Stem said the unprecedented growth, which exceeded long-range predictions, is why it is more important than ever for the city to plan ahead to avoid potential moratoriums on development until sewer and water service can catch up. That is the situation developers in the Lorena area found themselves in for several years until the city of Waco built a wastewater treatment plant near Bull Hide Creek.
The city council recently approved an engineering design to move ahead with $20 million worth of wastewater capacity improvements in the Highway 84 corridor that will buy the city four to five more years while a long-term solution, a new sewage plant, is put in place, Stem said.
“When people hear wastewater treatment plant, they get concerned,” Stem said. “I live out there and I am not concerned about it. It is the responsible thing for the city to do because we can reclaim a million and a half gallons of water per day. If you look at water in Texas, Texas is short on water, and this helps us extend our water supply.
“This allows us to reclaim water and treat it and use it at least one more time. We can reclaim it and put the water in Lake Waco or reclaim it and use it in subdivisions for nonpotable purposes like for irrigation. It’s the responsible thing to do,” Stem said.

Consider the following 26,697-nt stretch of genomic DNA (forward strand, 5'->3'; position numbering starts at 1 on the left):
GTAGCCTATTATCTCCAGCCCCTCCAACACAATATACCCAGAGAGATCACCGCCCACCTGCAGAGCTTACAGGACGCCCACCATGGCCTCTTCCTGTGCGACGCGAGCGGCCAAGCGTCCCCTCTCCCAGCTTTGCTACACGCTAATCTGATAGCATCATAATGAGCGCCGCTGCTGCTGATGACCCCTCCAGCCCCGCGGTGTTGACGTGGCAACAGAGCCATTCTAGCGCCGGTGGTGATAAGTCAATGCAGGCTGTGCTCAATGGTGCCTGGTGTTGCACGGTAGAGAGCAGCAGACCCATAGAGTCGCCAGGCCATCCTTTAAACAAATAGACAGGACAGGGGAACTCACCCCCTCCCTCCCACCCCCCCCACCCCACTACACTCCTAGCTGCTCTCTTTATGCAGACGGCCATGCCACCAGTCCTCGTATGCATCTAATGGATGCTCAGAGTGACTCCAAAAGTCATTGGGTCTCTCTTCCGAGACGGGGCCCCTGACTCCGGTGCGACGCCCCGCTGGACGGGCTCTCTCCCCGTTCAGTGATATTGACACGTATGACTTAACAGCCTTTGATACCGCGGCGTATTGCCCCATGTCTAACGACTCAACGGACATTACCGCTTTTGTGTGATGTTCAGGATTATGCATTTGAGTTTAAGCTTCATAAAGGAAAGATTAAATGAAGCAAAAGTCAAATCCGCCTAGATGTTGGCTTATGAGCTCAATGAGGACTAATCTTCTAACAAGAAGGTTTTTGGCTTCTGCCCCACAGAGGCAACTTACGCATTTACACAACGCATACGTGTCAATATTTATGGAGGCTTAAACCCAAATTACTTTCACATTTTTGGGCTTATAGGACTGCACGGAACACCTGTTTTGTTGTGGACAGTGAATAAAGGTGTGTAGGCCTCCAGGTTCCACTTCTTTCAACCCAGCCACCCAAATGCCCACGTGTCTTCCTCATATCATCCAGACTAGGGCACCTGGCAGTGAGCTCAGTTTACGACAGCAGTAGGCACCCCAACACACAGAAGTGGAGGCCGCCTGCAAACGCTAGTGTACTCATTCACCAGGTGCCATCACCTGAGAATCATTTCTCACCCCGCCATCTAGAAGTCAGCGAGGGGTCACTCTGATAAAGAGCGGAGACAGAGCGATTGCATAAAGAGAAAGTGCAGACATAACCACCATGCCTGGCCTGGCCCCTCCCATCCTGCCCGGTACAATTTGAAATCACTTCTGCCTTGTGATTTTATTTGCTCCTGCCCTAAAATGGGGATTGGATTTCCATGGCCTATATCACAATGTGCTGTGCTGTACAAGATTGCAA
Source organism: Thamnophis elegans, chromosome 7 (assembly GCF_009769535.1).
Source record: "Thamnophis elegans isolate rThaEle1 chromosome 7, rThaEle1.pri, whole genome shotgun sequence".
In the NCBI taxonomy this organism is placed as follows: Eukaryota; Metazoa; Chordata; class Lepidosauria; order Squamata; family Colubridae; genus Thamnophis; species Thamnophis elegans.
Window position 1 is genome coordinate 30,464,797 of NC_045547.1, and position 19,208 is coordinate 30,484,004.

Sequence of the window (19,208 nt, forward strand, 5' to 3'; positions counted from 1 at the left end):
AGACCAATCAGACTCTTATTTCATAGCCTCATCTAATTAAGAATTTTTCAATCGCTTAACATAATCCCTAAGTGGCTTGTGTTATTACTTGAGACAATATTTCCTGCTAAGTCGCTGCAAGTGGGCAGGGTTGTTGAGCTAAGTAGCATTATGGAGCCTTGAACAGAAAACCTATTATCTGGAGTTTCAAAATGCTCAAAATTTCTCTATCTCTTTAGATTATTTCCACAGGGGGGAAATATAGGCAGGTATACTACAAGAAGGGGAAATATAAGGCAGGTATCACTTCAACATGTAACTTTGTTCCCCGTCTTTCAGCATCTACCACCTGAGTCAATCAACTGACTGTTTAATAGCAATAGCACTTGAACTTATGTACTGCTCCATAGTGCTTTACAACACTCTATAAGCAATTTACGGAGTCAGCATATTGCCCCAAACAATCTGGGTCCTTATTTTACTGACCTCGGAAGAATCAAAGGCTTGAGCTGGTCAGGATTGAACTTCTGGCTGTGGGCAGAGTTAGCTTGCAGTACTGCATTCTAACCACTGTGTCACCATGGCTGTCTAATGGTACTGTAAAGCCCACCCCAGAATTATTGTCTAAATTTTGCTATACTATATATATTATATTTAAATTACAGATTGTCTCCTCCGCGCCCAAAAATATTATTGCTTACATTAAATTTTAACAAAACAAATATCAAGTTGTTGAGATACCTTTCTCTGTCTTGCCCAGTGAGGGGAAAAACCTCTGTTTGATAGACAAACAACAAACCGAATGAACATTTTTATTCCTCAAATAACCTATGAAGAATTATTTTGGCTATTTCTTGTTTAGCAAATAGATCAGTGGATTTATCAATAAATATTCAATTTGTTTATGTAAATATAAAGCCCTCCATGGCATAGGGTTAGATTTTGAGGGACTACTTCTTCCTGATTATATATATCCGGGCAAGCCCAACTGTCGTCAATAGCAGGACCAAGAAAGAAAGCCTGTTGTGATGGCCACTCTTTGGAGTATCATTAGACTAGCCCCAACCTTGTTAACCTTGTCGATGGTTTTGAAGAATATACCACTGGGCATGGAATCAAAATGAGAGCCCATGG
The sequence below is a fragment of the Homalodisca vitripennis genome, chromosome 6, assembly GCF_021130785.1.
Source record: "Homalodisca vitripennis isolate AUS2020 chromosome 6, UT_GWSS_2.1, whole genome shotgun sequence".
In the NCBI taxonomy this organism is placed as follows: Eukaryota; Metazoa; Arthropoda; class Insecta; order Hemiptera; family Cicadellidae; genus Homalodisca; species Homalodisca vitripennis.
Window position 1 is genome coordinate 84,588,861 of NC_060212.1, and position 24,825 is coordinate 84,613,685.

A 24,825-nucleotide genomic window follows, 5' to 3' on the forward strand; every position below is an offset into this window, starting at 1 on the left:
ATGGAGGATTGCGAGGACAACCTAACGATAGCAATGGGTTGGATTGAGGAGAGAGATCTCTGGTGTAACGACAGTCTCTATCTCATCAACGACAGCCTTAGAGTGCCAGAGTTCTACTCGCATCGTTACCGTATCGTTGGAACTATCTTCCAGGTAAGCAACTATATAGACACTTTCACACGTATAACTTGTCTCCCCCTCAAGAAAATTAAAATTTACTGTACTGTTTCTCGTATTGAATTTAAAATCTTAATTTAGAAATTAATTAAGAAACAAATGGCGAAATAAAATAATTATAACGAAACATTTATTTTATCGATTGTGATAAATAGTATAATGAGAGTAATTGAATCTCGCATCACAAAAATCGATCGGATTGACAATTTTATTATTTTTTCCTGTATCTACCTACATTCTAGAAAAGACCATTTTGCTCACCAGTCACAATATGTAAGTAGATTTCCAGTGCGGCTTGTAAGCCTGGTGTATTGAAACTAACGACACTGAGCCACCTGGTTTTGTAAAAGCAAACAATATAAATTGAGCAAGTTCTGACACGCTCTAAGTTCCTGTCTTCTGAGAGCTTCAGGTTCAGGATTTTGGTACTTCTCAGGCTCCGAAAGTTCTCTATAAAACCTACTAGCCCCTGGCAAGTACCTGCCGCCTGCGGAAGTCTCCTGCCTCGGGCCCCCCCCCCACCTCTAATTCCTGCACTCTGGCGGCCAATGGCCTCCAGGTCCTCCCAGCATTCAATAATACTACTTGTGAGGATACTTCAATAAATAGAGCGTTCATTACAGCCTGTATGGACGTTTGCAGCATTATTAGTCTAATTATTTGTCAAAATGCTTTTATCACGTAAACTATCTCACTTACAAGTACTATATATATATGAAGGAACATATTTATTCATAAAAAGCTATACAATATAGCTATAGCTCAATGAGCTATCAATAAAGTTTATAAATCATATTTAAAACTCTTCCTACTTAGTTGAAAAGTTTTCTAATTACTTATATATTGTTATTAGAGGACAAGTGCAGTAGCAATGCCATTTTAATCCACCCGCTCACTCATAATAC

About 500 homes have been platted in the Highway 84 West corridor this year, Stem said, adding that there is more acreage for sale that likely will be sold for new developments. Currently, there are 1,884 wastewater connections in the 84 corridor, with projections that 6,700 more will be added over the city’s 20-year planning horizon.
“If it continues to grow like it is growing now, that is what we have to plan and design for,” Stem said.
Holmes and Stem said a number of new subdivisions across the state, including those in affluent neighborhoods, have wastewater treatment plants built nearby.
“There aren’t any problems as long as they are screened properly from the road,” Holmes said. “I am asking for extra odor control measures to be put in place. It costs a bit extra, but I think it will be worth it in this neighborhood.”